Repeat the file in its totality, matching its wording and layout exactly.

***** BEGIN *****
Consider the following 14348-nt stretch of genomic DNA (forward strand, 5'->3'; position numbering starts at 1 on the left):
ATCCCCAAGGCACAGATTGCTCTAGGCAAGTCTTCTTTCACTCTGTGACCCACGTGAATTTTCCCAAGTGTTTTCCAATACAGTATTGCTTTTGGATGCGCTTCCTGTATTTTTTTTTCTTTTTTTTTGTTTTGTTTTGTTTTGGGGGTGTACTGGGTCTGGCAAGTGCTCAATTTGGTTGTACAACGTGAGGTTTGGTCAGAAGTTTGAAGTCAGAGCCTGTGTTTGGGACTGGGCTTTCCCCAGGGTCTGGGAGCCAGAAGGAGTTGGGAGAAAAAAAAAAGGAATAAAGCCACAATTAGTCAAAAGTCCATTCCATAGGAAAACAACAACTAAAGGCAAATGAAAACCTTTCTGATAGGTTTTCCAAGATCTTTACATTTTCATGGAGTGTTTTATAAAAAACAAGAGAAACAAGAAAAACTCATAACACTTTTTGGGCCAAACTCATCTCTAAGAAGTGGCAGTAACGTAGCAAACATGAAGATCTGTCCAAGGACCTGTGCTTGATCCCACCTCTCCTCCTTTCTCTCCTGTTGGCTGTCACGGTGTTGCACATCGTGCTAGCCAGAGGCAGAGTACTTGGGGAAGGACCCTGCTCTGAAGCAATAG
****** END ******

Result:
Consider the following 14348-nt stretch of genomic DNA (forward strand, 5'->3'; position numbering starts at 1 on the left):
ATCCCCAAGGCACAGATTGCTCTAGGCAAGTCTTCTTTCACTCTGTGACCCACGTGAATTTTCCCAAGTGTTTTCCAATACAGTATTGCTTTTGGATGCGCTTCCTGTATTTTTTTTTCTTTTTTTTTGTTTTGTTTTGTTTTGGGGGTGTACTGGGTCTGGCAAGTGCTCAATTTGGTTGTACAACGTGAGGTTTGGTCAGAAGTTTGAAGTCAGAGCCTGTGTTTGGGACTGGGCTTTCCCCAGGGTCTGGGAGCCAGAAGGAGTTGGGAGAAAAAAAAAAGGAATAAAGCCACAATTAGTCAAAAGTCCATTCCATAGGAAAACAACAACTAAAGGCAAATGAAAACCTTTCTGATAGGTTTTCCAAGATCTTTACATTTTCATGGAGTGTTTTATAAAAAACAAGAGAAACAAGAAAAACTCATAACACTTTTTGGGCCAAACTCATCTCTAAGAAGTGGCAGTAACGTAGCAAACATGAAGATCTGTCCAAGGACCTGTGCTTGATCCCACCTCTCCTCCTTTCTCTCCTGTTGGCTGTCACGGTGTTGCACATCGTGCTAGCCAGAGGCAGAGTACTTGGGGAAGGACCCTGCTCTGAAGCAATAG